Wednesday, 31 October 2012

Blood Hunter: Cleften Arc

After defeating the Baroness and leaving Torndrey, Kieara travelled north along the road. She arrived at the ruins of a town once bearing the name Valador. Crossing the bridge into town, she caught a flash of movement out of the corner of her eye and narrowly dodged a thrown knife! She dashed into the cover offered by ruined buildings, and stalked her assailants until she came face to face with a Dark Elf! They engaged in a furious swordfight; although there was a second Elf, the battle was also joined by a mysterious knight who charged in to help. While Kieara fought bravely, the Elf's skill with his light blade was too much for her, and she passed out from her wounds...

*     *     *

Kieara awoke after dark, lying on the bare earth just outside the ruins, disarmed but not bound. The knight was sitting nearby, and introduced himself as Sir Dustin Albrecht of the Order of the Eagle. She noticed his eyes glowed in the moonlight. He was curious as to what sort of creature she was, as he could tell she was not human, and requested to escort her to see his master, Baron Ormand of Cleften. With little choice, Kieara reluctantly accepted. Sir Dustin returned her sword and allowed her to take a suit of leather armour from one of the slain Dark Elves, but did not return her stakes.

On the road, the pair were attacked by Goblins led by a Dark Elf. Kieara slew those that were attacking her, and darted into the woods while the knight finished off his foes. She used the last of her Vampiric blood to fly through the woods at great speed, leaving Sir Dustin behind. Before daybreak, she was standing on a mountainside overlooking the city of Cleften.

The town was deep in the precipitous mountains, built along the edge of a deep chasm. On the far side, accessible only by a single stone bridge, stood a massive fortress forming a sheer and impenetrable barrier. She explored the mountains, but any way around the fortress would require her to negotiate a series of hazardous cliffs. Unfortunately, she lacked the blood to fly again.

Kieara headed into town for some night-time reconnaissance, and found the town completely silent and unoccupied, apart from a flock of bats flying overhead. Most of the buildings had strings of garlic around the windows and doors. She returned to the mountain and observed the town until dawn, at which point people emerged and began their daily business. Many cast nervous glances towards the fortress and crossed themselves. After watching for a bit, Kieara descended to the road and entered town as though she were a traveller just arriving.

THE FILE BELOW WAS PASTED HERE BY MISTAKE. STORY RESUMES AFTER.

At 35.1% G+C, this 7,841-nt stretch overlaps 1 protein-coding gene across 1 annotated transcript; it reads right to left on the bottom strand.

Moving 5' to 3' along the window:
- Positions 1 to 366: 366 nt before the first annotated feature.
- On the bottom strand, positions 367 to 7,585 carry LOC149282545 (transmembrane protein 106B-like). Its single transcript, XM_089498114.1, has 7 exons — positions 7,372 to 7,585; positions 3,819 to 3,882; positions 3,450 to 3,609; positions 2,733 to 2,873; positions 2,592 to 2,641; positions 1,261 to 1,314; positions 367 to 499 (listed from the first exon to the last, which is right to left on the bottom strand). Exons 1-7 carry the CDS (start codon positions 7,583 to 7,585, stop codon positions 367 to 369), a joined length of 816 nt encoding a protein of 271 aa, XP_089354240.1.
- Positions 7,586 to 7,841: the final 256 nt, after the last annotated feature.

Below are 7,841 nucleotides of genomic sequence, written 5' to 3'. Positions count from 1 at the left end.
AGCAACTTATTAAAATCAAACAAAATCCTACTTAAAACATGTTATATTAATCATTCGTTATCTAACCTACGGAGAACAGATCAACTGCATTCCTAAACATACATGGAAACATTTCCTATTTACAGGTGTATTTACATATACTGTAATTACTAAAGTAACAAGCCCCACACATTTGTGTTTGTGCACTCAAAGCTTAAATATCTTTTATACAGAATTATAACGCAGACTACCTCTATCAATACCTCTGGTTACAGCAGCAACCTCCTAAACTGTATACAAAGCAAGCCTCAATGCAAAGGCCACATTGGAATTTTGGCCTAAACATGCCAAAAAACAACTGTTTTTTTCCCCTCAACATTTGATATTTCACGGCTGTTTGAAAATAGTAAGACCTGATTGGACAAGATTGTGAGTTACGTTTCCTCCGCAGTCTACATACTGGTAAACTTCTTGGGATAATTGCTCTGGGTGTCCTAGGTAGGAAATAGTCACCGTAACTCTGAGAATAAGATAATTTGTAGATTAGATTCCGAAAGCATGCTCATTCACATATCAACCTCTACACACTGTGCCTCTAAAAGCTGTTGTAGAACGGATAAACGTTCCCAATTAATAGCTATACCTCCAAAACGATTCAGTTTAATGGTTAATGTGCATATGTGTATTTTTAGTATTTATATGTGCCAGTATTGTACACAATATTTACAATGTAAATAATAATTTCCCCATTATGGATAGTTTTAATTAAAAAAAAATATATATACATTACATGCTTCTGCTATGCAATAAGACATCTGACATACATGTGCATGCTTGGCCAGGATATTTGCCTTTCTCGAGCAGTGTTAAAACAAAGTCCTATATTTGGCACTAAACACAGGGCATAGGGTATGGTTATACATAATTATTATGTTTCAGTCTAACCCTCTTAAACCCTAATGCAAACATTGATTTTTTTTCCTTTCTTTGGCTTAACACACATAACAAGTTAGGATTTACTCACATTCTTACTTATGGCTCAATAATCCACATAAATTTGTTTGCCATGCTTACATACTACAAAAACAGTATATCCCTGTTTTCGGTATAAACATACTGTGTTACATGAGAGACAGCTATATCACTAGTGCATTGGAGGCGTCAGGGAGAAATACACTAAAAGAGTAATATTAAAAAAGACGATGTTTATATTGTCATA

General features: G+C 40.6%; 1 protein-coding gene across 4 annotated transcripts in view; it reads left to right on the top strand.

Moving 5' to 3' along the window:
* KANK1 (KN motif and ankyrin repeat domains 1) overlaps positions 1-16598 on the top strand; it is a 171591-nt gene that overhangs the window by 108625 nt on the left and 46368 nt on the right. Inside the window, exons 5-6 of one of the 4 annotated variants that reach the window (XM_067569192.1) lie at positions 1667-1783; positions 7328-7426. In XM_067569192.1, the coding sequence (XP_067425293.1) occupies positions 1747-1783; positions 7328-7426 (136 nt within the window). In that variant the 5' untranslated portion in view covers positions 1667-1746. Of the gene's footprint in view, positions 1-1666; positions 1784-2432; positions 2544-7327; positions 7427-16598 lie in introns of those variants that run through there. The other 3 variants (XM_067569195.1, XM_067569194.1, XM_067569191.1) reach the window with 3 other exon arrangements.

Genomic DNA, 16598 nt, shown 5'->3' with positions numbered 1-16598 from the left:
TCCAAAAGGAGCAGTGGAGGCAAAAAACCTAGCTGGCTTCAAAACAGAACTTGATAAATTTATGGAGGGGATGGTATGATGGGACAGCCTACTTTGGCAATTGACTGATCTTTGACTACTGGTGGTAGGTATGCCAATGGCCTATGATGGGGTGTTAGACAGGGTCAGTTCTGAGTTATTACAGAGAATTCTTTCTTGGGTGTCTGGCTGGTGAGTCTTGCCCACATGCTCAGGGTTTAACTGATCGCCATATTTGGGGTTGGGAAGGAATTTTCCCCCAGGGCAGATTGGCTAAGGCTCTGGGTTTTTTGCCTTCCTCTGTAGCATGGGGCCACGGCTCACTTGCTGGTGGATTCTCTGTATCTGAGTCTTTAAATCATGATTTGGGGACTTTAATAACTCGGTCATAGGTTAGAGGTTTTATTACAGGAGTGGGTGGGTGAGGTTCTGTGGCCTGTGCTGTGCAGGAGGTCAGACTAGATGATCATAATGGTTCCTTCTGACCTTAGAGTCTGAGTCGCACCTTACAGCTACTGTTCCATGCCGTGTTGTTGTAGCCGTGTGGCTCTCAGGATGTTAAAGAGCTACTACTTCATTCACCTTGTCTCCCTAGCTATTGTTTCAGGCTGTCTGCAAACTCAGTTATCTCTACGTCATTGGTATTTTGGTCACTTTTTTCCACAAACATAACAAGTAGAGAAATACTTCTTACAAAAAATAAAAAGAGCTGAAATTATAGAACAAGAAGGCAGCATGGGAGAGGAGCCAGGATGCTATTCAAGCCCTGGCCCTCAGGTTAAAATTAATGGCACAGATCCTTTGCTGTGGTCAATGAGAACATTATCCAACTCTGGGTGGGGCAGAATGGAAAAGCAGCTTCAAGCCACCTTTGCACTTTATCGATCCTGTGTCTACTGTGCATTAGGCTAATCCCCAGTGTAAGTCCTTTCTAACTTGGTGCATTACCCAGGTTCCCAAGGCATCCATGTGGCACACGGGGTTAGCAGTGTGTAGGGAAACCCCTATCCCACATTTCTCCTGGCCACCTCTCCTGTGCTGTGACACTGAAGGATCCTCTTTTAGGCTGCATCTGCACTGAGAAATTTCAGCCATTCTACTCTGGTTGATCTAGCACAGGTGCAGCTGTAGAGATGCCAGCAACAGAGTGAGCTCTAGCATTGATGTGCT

*     *     *

She passed by a large church, and the head priest, Father Uriah, advised her to stay at the inn on the town square. He also expressed his hope that she wouldn't be staying long. She stopped for breakfast at a small tavern called The Winged Rat. The proprietor was a short stocky man named Culvert, who looked as though something had chewed on his face pretty severely. He remained fairly tight-lipped to this well-dressed and well-armed stranger, until she'd eaten a fried breakfast with plenty of garlic. After that, Culvert turned into a well-spoken, friendly, and informative man who was only too willing to fill her in on the ills of life in Cleften.

One of the Winged Rat's regulars was a tall, dishevelled drunk named Bert. For a bottle of wine, he told Kieara the tale of how his daughter had stayed too late in the woods. Bert finally found her, just as she was about to be attacked by a shadow beast. Before it could pounce, one of the Knights of the Eagle charged in and slew the beast. Bert's relief was short lived, as the Knight embraced his daughter and drained her of blood. By the time Bert reached her, she was dead and the Knight was gone.

Kieara learned that the Baron and the Knights of the Eagle protect the town from monsters such as Werewolves and Goblins, but they do so to protect their own food supply - the townsfolk. Anyone caught outside after dark, or not sleeping in a private residence, may be drained of blood. Bert offered to let Kieara stay at his house, as the public inn was not safe from Vampiric predation. Bert's place was a bit of a mess, strewn with broken furniture and bottles, and caked with dirt. Once she knew where to find it, Kieara set off into the town.

She went to scout out the bridge leading across to the Fortress, and witnessed a food wagon preparing for the crossing. The farmers and their wagon were both festooned with strings of garlic, and a group of priests arrived to offer blessings. The wagon rattled across the bridge, and the Fortress' heavy portcullis lifted to allow them entry. Once they were inside, the crowd dispersed. Father Uriah once again warned Kieara against staying in town too long. 

After that, she bought some powdered silver for use in banishment rituals, and also invested in a string of garlic. Returning to Bert's, she whittled some new stakes out of broken chair-legs. After nightfall, Bert still hadn't returned home, so she left a bar of soap on his table and headed for the fortress...

*     *     *

As she crossed the bridge in the moonlight, the portcullis rumbled open and two knights rode out to greet her - Sir Dustin and Sir Franz. She claimed to have come to speak with Baron Ormand, and was escorted to the top of the tower. The Baron himself coalesced out of a swarm of bats. Using Baroness Hartford's signet ring, Kieara claimed to be one of the Baroness' agents, sent to ask for the Baron's help in controlling a rebellious population. The Baron's ego thus swollen, he relaxed his guard and sent the knights away. Kieara uncorked her garlic-filled waterskin, using it as a bellows to blow noxious fumes in his face. Weakened by the garlic, the Baron was completely overcome, and she impaled him to his chair with her silvered sword. As his body crumbled to bloody dust, she considered how best to deal with the two knights.

She persuaded the knights that the Baron had flown away, and had given permission for her to stay in the fortress until he returned. Once in her guest quarters, she lured each knight in one at a time and ambushed them with garlic and sword, quickly slaying them. She then conducted a thorough search of the castle, finding no-one else but a selection of gargoyles along the walls and towers. When approached, they animated and moved to attack, but returned to their posts when she retreated from the top of the wall. A few at a time, she prepared banishing circles of silver powder, lured them inside, and cast out the animating demon within, reducing them to lifeless statues. Her search of the fortress revealed some arms and equipment, but most importantly a map of Alhast. Kieara now knew where to find the Count, in Stieglitz Castle.